Milking traits Cattlemen chasing milk traits may be leaking profit
Published on Jan. 18, 2020
Producers selecting beef cattle for milk may be throwing away more than they are gaining, according to University of Nebraska animal nutritionist. Travis Mulliniks.
Mulliniks told cattlemen during the University of Nebraska Gudmundsen Sandhills open house that many breeds have selected heavily for milk since the 1990s. The Angus breed, for instance, produces more milk now at a higher quality than the 1970s Holstein.
“We are chasing more and more milk in some breeds, but how does that impact cow-calf profitability?” Mulliniks asked.
Mulliniks referred to a study out of Iowa and Illinois, which concluded the two largest drivers of profitability in a cow-calf operation are feed costs and depreciation.
Feed costs create a 50 percent variation in profit, and depreciation operation costs are 70 percent. At five percent, calf weaning weight is one of the lowest.
“What that means is we are chasing output traits of the calf that are maternal traits, like milk, to increase survivorship greater than 50 percent. But, it doesn’t pay,” he said. “Moving forward, we need to find ways to increase productivity and decrease costs. By selecting for milk, we may be doing the exact opposite. We’re increasing costs without getting that productivity out of them.”
The top five ways low cost producers have reduced costs, according to IRM data, is by reducing supplemental feed costs, improving grazing management and using the right genetics.
“They really all go together. If we improve grazing management, we can reduce your feed costs, and if we improve genetics, we can reduce feed costs,” Mulliniks pointed out.
Almost 70 percent of the feed energy needed to produce an animal from conception to slaughter comes from the cow-calf side in basic cow maintenance costs and body function.
“There is a lot of energy we are putting in cows to get that slaughter animal,” Mulliniks said. “It is an inefficient maintenance system, and we are selecting animals that are bigger and produce more milk that have even higher maintenance costs. That is why it is becoming more important to select cows that fit the environment.”
Consider the amount of milk produced by the cow and when she is producing it.
“The amount of nutrients available at that peak lactation time will differ depending upon the season. Producers should consider matching the genetic potential of the cow to the forage resources available at those time points,” he explained.
The nutrient requirements for a 1,200 pound cow producing 23 pounds of milk at peak lactation will be highest 60 days after calving when she is also trying to rebreed,” he said. “A March or a May calving herd that milks more than 22 pounds of milk at peak lactation will all be in a negative energy deficit going into breeding, which means they are milking more than the nutrients are supplying in the forage.”
He continued, “In the May herd, even the cow that milks 22 pounds, which is considered low in today’s standards, is already in a deficit,” Mulliniks explains.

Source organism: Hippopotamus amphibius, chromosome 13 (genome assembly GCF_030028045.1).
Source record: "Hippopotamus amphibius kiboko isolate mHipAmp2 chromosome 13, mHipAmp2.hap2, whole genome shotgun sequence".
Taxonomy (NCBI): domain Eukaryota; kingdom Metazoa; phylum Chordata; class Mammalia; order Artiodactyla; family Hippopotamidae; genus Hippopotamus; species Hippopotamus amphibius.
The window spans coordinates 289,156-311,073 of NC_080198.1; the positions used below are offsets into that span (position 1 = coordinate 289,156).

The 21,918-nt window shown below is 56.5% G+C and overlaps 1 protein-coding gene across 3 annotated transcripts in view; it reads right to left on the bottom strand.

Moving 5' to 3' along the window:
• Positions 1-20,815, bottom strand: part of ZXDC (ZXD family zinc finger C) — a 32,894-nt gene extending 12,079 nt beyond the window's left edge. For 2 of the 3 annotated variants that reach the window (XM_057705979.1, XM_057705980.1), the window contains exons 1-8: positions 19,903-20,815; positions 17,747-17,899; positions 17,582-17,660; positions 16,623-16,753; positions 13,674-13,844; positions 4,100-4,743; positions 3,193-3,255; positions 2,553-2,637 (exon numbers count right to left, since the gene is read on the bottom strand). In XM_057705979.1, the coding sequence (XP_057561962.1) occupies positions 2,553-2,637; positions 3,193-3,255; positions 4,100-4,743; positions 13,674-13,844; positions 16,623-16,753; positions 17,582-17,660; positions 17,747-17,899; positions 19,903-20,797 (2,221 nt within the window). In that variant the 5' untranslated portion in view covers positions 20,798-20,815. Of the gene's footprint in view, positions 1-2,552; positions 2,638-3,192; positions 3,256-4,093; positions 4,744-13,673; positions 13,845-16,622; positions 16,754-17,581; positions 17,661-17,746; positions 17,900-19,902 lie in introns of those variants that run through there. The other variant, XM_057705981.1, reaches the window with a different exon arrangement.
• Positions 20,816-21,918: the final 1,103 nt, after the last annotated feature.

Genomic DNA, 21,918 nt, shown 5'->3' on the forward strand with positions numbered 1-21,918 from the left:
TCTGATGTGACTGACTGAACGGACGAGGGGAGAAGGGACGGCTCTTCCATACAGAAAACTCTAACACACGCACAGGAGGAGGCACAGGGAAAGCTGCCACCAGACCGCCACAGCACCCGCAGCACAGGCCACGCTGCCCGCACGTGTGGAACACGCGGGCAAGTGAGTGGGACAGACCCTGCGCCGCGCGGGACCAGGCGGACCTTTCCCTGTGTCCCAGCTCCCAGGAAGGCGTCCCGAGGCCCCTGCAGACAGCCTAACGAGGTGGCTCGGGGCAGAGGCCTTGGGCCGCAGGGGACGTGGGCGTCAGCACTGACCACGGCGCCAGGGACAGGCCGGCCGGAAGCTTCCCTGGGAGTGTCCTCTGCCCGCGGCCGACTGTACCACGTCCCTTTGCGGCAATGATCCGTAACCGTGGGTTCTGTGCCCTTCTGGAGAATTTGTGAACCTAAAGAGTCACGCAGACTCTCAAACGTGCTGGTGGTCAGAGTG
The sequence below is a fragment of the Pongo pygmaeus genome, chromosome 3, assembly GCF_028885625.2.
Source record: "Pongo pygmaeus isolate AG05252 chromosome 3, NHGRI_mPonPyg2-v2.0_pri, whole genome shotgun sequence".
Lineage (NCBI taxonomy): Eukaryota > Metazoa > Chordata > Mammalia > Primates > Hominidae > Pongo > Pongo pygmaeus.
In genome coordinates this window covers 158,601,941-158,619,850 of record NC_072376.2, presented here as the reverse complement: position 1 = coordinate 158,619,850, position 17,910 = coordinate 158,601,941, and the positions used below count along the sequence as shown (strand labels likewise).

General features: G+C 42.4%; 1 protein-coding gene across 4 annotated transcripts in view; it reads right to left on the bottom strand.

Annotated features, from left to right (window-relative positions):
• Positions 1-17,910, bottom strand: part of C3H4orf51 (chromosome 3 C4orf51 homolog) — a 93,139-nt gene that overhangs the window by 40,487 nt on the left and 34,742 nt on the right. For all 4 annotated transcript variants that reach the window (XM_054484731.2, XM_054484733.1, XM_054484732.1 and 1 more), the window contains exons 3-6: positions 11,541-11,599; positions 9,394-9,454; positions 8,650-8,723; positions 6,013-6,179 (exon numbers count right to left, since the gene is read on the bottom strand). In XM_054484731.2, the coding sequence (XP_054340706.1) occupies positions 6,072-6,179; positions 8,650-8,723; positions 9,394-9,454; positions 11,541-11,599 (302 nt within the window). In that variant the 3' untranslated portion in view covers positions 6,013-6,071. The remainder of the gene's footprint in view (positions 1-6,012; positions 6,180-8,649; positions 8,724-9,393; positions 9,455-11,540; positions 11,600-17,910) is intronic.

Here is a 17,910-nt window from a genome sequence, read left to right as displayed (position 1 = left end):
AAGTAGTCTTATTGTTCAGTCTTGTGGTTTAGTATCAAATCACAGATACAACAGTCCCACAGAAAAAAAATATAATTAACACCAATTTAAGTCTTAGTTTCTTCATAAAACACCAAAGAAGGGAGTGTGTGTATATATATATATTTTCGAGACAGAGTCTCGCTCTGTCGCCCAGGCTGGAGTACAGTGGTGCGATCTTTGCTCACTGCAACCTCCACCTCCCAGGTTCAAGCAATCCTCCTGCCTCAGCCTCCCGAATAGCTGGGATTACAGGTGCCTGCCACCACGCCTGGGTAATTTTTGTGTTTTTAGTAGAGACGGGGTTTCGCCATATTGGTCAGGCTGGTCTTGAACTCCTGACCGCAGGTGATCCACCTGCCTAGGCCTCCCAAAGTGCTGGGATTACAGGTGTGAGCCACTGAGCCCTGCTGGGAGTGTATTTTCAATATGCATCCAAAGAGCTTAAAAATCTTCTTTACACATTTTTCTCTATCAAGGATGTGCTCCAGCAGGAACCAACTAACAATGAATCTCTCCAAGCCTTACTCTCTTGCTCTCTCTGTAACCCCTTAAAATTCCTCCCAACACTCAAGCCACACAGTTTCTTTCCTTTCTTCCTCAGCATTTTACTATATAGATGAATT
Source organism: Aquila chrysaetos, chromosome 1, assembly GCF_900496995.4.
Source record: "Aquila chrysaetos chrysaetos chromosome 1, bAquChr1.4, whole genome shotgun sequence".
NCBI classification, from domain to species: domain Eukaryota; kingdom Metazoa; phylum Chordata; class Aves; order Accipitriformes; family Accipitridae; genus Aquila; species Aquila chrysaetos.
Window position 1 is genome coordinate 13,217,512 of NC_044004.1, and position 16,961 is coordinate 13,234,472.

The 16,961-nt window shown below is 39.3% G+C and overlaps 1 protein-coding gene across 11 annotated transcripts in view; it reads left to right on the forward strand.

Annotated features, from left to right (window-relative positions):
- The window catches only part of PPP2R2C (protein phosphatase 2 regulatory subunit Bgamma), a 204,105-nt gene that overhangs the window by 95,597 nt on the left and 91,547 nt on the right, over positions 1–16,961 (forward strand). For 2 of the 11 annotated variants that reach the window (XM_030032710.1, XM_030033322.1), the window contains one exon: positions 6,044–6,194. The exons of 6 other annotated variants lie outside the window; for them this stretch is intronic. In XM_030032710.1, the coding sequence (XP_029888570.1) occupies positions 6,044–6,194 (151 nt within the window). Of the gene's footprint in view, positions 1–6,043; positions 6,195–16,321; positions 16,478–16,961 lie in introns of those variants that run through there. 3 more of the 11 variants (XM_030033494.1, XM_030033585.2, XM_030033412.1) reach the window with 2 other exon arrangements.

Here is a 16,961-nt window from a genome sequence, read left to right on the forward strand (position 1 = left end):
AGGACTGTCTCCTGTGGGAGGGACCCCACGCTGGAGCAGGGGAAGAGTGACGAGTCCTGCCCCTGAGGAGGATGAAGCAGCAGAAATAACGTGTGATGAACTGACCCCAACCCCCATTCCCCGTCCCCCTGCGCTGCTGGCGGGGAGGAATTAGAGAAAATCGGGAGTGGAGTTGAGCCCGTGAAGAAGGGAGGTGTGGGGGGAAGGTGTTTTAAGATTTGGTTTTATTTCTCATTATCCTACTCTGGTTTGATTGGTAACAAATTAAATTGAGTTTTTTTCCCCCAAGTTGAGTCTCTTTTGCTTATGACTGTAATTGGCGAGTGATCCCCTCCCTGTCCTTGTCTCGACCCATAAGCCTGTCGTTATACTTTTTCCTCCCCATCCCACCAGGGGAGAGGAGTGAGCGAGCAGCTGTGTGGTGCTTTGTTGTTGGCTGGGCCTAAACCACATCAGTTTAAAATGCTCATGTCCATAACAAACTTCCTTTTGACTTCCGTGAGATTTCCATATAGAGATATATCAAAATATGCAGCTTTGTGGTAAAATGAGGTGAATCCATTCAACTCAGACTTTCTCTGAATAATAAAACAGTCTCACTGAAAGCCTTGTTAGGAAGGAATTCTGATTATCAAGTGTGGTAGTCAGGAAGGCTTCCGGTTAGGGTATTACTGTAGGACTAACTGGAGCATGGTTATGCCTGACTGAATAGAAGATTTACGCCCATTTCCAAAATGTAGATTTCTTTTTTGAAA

“The amount of milk selected for in a summer calving herd has to be much lower than a time point when we have much higher quality forage,” he noted.
High milk production and low quality forage were contributing factors to a low pregnancy rate amongst beef cows in 2018, Mulliniks said.
“If we look at a cow that milks 10 pounds and one that milks 20 pounds a day, as forage quality declines, the forage intake needed to meet her requirements increases,” he explained. “We were trying to rebreed cows at four-to-eight percent crude protein last year, so that cow milking 20 pounds a day has to eat 30+ pounds on a dry matter basis to meet her requirements.”
“For a cow that size, she is probably eating around 26-28 pounds. As forage quality declines, these cows that milk more can’t eat enough to make up the difference. She loses more body weight to make up that deficit,” he explained.
“The other thing to consider is there’s a limit to the amount of milk production an environment can stand,” he said. “Since 1972, weaning weight has increased, according to genetic trends. We are selecting for more and more growth in our offspring, but when you look at it in terms of phenotypic data collected since 1991, weaning weight has not changed in these data sets.”
There is a lot of potential for growth, but when you look at actual growth, we are not getting it. Why? There are only so many nutrients in our forage systems to provide enough to achieve these growth potentials. We can select for more and more growth, but we can only get so much out of our environment,” Mulliniks relayed
If weaning weight is a proxy for reproduction, reproduction in the US has not changed in the last 30 years. “
Calf weaning weight is not changing, reproduction is not changing, but our costs of production are increasing,” Mullinks said. “We have to consider what type of cows we have and are they fitting our environment?”
Gayle Smith is a corresponding writer for the Wyoming Livestock Roundup. Send comments on this article to email@example.com.